Thousands of Georgia kids are going without health care as a result of Wal-Mart’s freeloading on the state’s health care program for poor children, according to a state legislator in Georgia, where a $5 million health care budget deficit was filled by “locking out” 45,000 low-income kids this year.
State Rep. Nan Orrock (D-Atlanta) explained the connection between the health care cuts for kids in her state and the world’s largest retailer. PeachCare for Kids is the state’s program for health care for low-income children who are not eligible for Medicaid. Last year, the Republican-dominated Legislature coldly calculated the number of kids whose parents were even one day late in paying their PeachCare premiums. By “locking out” these youngsters from the system for three months at a time, they were able to fill the $5 million budget gap.
However, said Orrock, the $6 million cost to taxpayers of providing health care to the 10,000 children of Wal-Mart employees exceeds the budget gap that prompted the lock-out. “Wal-Mart is the main corporate beneficiary” of the PeachCare for Kids program, she charged. “We’re not talking nickels and dimes here. They are milking money out of it hand over fist.”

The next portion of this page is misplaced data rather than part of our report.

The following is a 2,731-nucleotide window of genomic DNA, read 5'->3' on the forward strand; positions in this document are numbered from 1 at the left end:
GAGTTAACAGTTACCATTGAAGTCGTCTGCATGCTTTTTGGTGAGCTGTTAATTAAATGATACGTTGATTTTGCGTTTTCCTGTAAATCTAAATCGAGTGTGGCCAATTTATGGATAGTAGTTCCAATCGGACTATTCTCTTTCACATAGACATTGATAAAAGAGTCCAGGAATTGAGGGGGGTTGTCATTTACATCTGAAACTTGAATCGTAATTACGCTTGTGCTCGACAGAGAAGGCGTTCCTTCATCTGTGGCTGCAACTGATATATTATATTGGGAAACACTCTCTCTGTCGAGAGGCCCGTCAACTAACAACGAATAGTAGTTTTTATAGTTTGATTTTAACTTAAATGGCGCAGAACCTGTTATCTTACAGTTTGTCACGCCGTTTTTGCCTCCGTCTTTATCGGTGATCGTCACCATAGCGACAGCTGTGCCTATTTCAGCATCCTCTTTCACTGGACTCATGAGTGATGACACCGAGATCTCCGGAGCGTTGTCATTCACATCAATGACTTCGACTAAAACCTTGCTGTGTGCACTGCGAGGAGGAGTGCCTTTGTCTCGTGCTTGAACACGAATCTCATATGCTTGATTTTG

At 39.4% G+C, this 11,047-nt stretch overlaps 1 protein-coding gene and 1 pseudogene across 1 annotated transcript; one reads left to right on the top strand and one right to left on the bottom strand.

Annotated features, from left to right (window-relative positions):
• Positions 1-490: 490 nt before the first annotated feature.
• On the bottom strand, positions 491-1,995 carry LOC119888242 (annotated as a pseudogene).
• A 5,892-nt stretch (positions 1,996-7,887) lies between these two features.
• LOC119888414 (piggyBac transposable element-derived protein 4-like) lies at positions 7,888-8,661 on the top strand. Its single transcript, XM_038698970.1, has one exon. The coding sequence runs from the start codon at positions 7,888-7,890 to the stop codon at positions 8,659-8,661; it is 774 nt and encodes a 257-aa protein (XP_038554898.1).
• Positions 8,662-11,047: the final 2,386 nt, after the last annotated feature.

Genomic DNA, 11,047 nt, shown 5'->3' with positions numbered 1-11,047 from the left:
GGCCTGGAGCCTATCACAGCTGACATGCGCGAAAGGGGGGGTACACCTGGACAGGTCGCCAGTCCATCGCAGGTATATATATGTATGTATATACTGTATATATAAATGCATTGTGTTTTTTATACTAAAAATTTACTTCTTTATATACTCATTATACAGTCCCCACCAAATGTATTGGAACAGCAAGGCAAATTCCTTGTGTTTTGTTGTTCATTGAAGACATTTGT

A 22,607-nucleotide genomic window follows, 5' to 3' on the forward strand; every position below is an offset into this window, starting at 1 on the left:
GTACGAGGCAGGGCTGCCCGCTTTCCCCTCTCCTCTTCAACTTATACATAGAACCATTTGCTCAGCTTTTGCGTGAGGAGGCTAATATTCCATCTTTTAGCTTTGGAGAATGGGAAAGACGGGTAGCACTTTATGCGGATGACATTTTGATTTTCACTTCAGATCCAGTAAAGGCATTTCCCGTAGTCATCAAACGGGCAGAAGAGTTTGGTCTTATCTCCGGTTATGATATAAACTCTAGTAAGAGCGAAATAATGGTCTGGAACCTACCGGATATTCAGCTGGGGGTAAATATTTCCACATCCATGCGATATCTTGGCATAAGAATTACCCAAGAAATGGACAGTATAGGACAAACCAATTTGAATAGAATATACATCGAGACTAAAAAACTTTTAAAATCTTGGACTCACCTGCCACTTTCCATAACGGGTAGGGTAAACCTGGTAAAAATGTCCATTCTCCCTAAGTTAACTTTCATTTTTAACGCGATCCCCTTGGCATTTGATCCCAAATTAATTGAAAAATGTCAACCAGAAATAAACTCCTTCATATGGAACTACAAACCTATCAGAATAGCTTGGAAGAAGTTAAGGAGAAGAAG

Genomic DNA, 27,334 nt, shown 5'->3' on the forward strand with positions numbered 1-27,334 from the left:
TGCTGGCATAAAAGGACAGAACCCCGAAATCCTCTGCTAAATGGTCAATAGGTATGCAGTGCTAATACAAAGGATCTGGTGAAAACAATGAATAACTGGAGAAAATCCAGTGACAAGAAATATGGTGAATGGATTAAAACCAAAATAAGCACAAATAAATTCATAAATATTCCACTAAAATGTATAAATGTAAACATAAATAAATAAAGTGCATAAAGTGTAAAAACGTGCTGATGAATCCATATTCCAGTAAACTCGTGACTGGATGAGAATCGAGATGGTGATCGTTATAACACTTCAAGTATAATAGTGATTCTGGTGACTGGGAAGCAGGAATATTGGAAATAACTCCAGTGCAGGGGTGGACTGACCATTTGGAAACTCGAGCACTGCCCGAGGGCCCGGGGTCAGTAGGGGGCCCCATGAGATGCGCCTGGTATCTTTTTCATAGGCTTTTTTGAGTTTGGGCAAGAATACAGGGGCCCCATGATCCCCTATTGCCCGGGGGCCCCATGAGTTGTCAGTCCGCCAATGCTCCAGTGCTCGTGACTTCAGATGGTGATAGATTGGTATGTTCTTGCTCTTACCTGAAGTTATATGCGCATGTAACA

More than 6 percent of PeachCare for Kids participants are dependents of Wal-Mart employees. These numbers came out after Georgia Gov. Roy Barnes (D) used executive powers to order a study of who was accessing state-funded medical assistance programs, Orrock said.
While new hires for most employers spend their first few hours filling out forms for company benefits, at Wal-Mart the human relations office offers new hires information on how to apply for state assistance, recounted other speakers on an April 4 conference call organized by the United Food and Commercial Workers Union and the AFL-CIO.
The phone conference was held to respond to a newly launched media blitz by Wal-Mart. The blitz includes an invitation-only, two-day seminar in Arkansas for selected journalists from across the country. People’s Weekly World correspondents were not among the selected.
While Wal-Mart claims to offer medical benefits to its employees, part-timers are not eligible for family coverage, and many full-time workers are unable to afford the premiums, which would take up 10 to 20 percent of their earnings.
Wal-Mart’s corporate practices are being challenged by a new coalition of 50 groups, including lawmakers, academics, environmentalists, religious and community organizations as well as labor unions. The coalition will lobby at the state level to force disclosure, like that in Georgia, of the amount of taxpayer money expended to cover Wal-Mart employees pushed onto state-financed health care programs.